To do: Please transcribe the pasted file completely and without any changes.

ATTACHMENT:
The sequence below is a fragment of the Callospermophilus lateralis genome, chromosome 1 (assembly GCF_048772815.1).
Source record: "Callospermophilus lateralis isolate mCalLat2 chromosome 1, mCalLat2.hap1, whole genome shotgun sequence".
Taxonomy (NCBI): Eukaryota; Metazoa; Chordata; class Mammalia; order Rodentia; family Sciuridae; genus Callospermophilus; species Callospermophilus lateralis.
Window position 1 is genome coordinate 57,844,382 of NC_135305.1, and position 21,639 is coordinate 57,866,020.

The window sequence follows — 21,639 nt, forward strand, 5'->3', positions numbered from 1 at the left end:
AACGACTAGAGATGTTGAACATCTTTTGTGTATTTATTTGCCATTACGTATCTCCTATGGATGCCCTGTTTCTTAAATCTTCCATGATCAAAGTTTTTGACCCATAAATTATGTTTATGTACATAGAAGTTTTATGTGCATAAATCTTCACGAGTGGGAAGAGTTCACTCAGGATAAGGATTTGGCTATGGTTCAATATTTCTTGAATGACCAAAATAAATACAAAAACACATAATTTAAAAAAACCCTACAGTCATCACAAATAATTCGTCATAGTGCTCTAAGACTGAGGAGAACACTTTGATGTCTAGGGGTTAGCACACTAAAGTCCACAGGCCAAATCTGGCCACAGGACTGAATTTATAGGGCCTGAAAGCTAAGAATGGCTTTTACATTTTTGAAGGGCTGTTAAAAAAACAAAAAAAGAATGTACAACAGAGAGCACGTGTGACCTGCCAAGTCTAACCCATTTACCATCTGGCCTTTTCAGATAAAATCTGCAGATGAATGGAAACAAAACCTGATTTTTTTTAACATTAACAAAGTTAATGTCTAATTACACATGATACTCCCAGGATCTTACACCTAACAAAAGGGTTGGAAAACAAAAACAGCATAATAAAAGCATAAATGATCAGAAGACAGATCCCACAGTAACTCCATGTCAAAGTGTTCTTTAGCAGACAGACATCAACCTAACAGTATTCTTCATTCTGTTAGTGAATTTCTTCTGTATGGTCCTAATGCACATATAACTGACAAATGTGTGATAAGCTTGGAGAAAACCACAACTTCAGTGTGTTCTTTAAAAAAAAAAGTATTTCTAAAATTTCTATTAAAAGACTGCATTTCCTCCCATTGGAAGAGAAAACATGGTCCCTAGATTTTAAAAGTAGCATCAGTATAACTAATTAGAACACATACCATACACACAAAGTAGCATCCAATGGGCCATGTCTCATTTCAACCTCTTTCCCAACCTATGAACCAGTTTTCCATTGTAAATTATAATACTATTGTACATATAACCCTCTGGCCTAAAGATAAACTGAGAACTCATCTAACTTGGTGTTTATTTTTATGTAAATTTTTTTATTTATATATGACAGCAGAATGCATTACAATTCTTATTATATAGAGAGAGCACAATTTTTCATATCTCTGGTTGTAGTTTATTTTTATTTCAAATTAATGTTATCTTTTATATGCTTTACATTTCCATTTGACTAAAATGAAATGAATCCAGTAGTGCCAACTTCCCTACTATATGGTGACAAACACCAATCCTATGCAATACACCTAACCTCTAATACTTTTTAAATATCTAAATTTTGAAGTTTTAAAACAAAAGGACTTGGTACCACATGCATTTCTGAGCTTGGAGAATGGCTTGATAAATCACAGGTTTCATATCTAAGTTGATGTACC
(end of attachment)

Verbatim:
The sequence below is a fragment of the Callospermophilus lateralis genome, chromosome 1 (assembly GCF_048772815.1).
Source record: "Callospermophilus lateralis isolate mCalLat2 chromosome 1, mCalLat2.hap1, whole genome shotgun sequence".
Taxonomy (NCBI): Eukaryota; Metazoa; Chordata; class Mammalia; order Rodentia; family Sciuridae; genus Callospermophilus; species Callospermophilus lateralis.
Window position 1 is genome coordinate 57,844,382 of NC_135305.1, and position 21,639 is coordinate 57,866,020.

The window sequence follows — 21,639 nt, forward strand, 5'->3', positions numbered from 1 at the left end:
AACGACTAGAGATGTTGAACATCTTTTGTGTATTTATTTGCCATTACGTATCTCCTATGGATGCCCTGTTTCTTAAATCTTCCATGATCAAAGTTTTTGACCCATAAATTATGTTTATGTACATAGAAGTTTTATGTGCATAAATCTTCACGAGTGGGAAGAGTTCACTCAGGATAAGGATTTGGCTATGGTTCAATATTTCTTGAATGACCAAAATAAATACAAAAACACATAATTTAAAAAAACCCTACAGTCATCACAAATAATTCGTCATAGTGCTCTAAGACTGAGGAGAACACTTTGATGTCTAGGGGTTAGCACACTAAAGTCCACAGGCCAAATCTGGCCACAGGACTGAATTTATAGGGCCTGAAAGCTAAGAATGGCTTTTACATTTTTGAAGGGCTGTTAAAAAAACAAAAAAAGAATGTACAACAGAGAGCACGTGTGACCTGCCAAGTCTAACCCATTTACCATCTGGCCTTTTCAGATAAAATCTGCAGATGAATGGAAACAAAACCTGATTTTTTTTAACATTAACAAAGTTAATGTCTAATTACACATGATACTCCCAGGATCTTACACCTAACAAAAGGGTTGGAAAACAAAAACAGCATAATAAAAGCATAAATGATCAGAAGACAGATCCCACAGTAACTCCATGTCAAAGTGTTCTTTAGCAGACAGACATCAACCTAACAGTATTCTTCATTCTGTTAGTGAATTTCTTCTGTATGGTCCTAATGCACATATAACTGACAAATGTGTGATAAGCTTGGAGAAAACCACAACTTCAGTGTGTTCTTTAAAAAAAAAAGTATTTCTAAAATTTCTATTAAAAGACTGCATTTCCTCCCATTGGAAGAGAAAACATGGTCCCTAGATTTTAAAAGTAGCATCAGTATAACTAATTAGAACACATACCATACACACAAAGTAGCATCCAATGGGCCATGTCTCATTTCAACCTCTTTCCCAACCTATGAACCAGTTTTCCATTGTAAATTATAATACTATTGTACATATAACCCTCTGGCCTAAAGATAAACTGAGAACTCATCTAACTTGGTGTTTATTTTTATGTAAATTTTTTTATTTATATATGACAGCAGAATGCATTACAATTCTTATTATATAGAGAGAGCACAATTTTTCATATCTCTGGTTGTAGTTTATTTTTATTTCAAATTAATGTTATCTTTTATATGCTTTACATTTCCATTTGACTAAAATGAAATGAATCCAGTAGTGCCAACTTCCCTACTATATGGTGACAAACACCAATCCTATGCAATACACCTAACCTCTAATACTTTTTAAATATCTAAATTTTGAAGTTTTAAAACAAAAGGACTTGGTACCACATGCATTTCTGAGCTTGGAGAATGGCTTGATAAATCACAGGTTTCATATCTAAGTTGATGTACC